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  • Visuddha Caitanya-vani - Volume 1

Paraśurāma Jayantī

[May 10, 2024 is Paraśurāma Jayantī in Vṛndāvana, India. Following in an article from 'Visuddha Caitanya-vani', by Śrī Śrīmad Bhakti Vijñāna Bhāratī Gosvāmī Mahārāja about the tithi.]

Today is Paraśurāma Jayantī, the appearance day of Śrī Paraśurāma-deva. There are three Rāmas: Paraśurāma, Dāśarathi Rāma (Śrī Rāmacandra), and Rādhikā-ramaṇa Rāma, or Śrī Kṛṣṇa, who

is the Rāma referred to in the Hare Kṛṣṇa maha-mantra. For us, ‘Hare Rāma’ means ‘Rādhā-Kṛṣṇa.’


Paraśurāma’s father’s name was Jamadagni Ṛṣi, and his mother’s name was Reṇukā. In Śrīmad Bhāgavatam, it has been written that Jamadagni Ṛṣi once ordered his sons, who were also his disciples, to decapitate their mother, Reṇukā. Not understanding how it would be possible for them to cut off the head of their own mother, the three eldest sons refused to follow their father’s instruction, but Paraśurāma, his fourth and youngest son, immediately obeyed and cut off her head. Jamadagni Ṛṣi then instructed him to cut off the heads of his three older brothers, and Paraśurāma again complied unhesitatingly.

Being satisfied with his son’s obedience and desiring to grant him a benediction, Jamadagni Ṛṣi said, “Whatever you ask for, I will make it so.”

Paraśurāma replied, “If you truly want to grant me a benediction, then please make my mother and three brothers appear just as they were before I decapitated them. I also want them to forget what was done to them.” Jamadagni Ṛṣi granted his son’s wish, and the family appeared just as it did before.

Regarding this pastime, Caitanya-caritāmṛta (Madhya-līlā, 10.145, 146) quotes Raghu-vaṁśa (14.46), “ājñā gurūṇāṁ hy avicāraṇīyā—one should follow the order of his guru without consideration,” and also Rāmāyaṇa (Ayodhyā-kāṇḍa 22.9), “nirvicāraṁ guror ājñā mayā kāryā mahātmanaḥ—we must follow the order of guru, an extraordinary personality, without any consideration.”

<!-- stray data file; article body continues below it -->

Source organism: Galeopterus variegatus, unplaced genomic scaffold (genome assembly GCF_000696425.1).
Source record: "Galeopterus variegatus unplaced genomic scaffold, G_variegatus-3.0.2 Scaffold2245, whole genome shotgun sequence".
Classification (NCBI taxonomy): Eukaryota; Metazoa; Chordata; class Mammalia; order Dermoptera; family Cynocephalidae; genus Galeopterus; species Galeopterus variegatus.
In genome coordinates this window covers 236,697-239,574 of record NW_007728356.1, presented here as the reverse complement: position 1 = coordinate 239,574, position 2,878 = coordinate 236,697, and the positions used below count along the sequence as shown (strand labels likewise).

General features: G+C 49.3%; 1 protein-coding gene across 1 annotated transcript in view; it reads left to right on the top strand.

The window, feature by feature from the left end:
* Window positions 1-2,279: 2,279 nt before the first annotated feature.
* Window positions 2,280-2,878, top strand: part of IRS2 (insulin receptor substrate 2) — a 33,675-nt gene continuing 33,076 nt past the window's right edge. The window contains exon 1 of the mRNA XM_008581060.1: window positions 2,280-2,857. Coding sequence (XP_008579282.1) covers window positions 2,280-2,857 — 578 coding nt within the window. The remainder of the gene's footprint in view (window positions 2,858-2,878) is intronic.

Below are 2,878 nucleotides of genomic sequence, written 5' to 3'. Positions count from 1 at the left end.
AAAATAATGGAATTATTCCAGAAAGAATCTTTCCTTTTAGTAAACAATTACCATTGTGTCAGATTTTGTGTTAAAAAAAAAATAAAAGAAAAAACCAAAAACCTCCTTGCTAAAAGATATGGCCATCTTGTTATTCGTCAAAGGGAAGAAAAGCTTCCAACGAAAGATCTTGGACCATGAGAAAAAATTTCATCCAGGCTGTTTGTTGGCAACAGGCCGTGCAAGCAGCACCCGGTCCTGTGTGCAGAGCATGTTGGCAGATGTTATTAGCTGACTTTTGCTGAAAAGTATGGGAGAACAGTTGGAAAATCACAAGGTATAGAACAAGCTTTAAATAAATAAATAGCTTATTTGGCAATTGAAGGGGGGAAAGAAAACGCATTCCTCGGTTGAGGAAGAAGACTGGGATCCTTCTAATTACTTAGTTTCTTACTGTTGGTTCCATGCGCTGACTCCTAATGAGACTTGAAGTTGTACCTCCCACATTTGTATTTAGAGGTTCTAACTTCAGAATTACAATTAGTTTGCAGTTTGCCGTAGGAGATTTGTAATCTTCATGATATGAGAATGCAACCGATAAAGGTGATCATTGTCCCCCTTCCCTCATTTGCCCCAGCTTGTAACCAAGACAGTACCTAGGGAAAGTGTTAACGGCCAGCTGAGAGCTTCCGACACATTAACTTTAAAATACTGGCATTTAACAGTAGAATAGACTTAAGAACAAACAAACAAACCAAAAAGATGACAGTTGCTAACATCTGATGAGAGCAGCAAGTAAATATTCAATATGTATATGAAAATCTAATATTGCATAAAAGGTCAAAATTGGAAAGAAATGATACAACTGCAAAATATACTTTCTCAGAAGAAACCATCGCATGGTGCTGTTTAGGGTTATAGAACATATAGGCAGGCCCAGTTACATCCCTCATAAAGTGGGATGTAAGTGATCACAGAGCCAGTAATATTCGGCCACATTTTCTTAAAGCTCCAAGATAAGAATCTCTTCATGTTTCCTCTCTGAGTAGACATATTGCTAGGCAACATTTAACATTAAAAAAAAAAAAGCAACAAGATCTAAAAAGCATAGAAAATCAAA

Whatever order may come from śrī guru must be executed at all costs. However, this principle is applicable only to a qualified guru capable of completely fulfilling any and all desires of his disciple. Jamadagni Ṛṣi was not only Paraśurāma’s father, but also his guru, and he was able to heed his son’s request in full. Thus there was absolutely no fault in Paraśuṛama’s action of killing his mother and brothers. Śrīmad Bhagavad-gītā (2.19) states:

ya enaṁ vetti hantāraṁ

yaś cainaṁ manyate hatam

ubhau tau na vijānīto

nāyaṁ hanti na hanyate

One who thinks of the soul to be the killer or the killed is ignorant, for the soul is neither the slayer nor the slain.


If someone realizes that his guru is unqualified to fulfill his desire of obtaining the longed-for service of his īṣtadeva, then there is no need to fully follow that guru’s orders at all times. In such a case, there can be some consideration as to whether or not an instruction should be carried out. It is mentioned in the śāstras that the guru and disciple should examine each other prior to accepting a guru-disciple relationship.

Śrīla Vṛndāvan dāsa Ṭhākura Mahāśaya has mentioned in his Caitanya-bhāgavata (Ādi-khaṇḍa 2.68) that if by some great misfortune a person accepts an unqualified guru and does not give up that “guru” after realizing he is unqualified, or if a “guru” accepts a disciple in the hopes of receiving material benefit, then “śiṣyā (or śrotāra) sahite yama-pāse ḍubi’ mare—such a guru (or speaker) suffers in the clutches of Yamarāja with his disciples (or listeners).”

When Sugrīva was asked by Lakṣmaṇa to take shelter at the lotus feet of Bhagavān Śrī Rāmacandra, who is Himself the Supreme Lord, he replied, “I will never except Rāma’s shelter unless and until I thoroughly examine Him and He proves worthy of my surrender.” He then told Śrī Rāmacandra, “Taking only one arrow, I want You to shoot it with Your bow, and in that one shot pierce seven tāla trees. I will only accept You as the Supreme Lord if you can accomplish this.” It was only after Śrī Rāmacandra heeded his request that Sugrīva surrendered at the Lord’s lotus feet, and not before.